ATTACKS on the Apprentice Boys' headquarters in Derry will not detract from efforts to build a shared community, tanaiste Eamon Gilmore said yesterday. Hundreds of pounds worth of damage was caused when paint bombs were thrown at the Memorial Hall in the city. The attacks come just days before the loyal order launches its Maiden City Carnival, leading up to the Relief of Derry march. The annual August parade draws thousands of Apprentice Boys to the city. Tanaiste and Dublin Foreign Affairs Minister Mr Gilmore said the Derry attacks followed similar incidents involving Orange halls across the north. "Both governments and the political leaders in Northern Ireland are determined that attacks such as these will not detract from the good work being carried out at community level," he said.
Governor of the organisation Jim Brownlee condemned those behind the attacks. "They are of a sectarian mindset whereby they feel it is right and proper to paint bomb what they see as a hall that is nothing to do with what they believe in," he said. Deputy First Minister Martin McGuinness described the attack as "shameful" while Foyle MP Mark Durkan said the latest incident was an attack on the community in Derry. Ulster Unionist Association chairman Ronnie McKeegan called for an increased police presence around the Memorial Hall in the run-in to the Maiden City Carnival. The attacks were also condemned by the Alliance Party. Chief Inspector Jon Burrows, the police area commander for Foyle, pledged to review security although he ruled out "static attention" to the Memorial Hall.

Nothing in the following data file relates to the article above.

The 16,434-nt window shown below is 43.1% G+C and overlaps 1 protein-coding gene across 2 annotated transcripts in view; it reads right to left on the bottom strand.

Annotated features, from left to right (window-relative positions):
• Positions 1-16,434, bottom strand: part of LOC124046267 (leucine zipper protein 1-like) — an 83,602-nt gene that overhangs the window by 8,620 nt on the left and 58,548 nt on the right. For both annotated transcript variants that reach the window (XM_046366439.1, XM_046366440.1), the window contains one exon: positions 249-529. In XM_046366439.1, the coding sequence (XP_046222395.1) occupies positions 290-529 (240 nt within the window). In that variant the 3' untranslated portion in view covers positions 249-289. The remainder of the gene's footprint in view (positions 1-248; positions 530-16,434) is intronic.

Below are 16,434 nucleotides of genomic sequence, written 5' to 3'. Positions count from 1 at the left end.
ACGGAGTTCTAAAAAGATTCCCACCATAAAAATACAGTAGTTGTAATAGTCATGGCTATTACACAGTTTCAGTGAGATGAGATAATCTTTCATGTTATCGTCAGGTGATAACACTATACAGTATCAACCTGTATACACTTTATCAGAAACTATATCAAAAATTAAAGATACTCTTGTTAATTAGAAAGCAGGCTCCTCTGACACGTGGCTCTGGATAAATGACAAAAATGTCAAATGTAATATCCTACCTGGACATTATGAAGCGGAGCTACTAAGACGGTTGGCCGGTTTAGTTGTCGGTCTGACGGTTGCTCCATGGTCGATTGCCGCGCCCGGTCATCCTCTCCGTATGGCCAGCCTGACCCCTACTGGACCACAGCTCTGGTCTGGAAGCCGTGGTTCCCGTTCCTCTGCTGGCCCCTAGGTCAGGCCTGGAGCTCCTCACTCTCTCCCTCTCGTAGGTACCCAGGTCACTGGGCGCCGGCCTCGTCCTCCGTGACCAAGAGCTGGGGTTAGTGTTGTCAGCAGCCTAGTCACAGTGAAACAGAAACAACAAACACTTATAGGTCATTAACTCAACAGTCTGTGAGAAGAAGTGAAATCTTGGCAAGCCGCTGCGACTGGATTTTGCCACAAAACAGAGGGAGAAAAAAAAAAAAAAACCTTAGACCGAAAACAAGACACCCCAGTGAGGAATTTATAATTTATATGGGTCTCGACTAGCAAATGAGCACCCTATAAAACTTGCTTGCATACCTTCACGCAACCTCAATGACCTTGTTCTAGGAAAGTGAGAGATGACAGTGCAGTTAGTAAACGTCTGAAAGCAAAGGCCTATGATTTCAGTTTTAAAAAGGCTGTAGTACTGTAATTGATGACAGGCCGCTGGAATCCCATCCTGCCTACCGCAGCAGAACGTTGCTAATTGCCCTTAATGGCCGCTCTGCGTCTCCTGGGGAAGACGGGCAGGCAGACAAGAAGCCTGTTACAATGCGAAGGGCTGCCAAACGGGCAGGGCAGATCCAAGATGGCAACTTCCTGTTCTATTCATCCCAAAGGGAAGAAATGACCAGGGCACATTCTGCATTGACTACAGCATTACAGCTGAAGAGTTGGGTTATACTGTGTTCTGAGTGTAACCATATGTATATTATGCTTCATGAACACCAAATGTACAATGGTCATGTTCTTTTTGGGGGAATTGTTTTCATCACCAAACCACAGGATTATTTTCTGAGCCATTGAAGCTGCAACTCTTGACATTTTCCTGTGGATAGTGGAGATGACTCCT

■ DAMAGE: Mark Durkan, left, and Philip Gillen outside the Apprentice Boys' Memorial Hall in Derry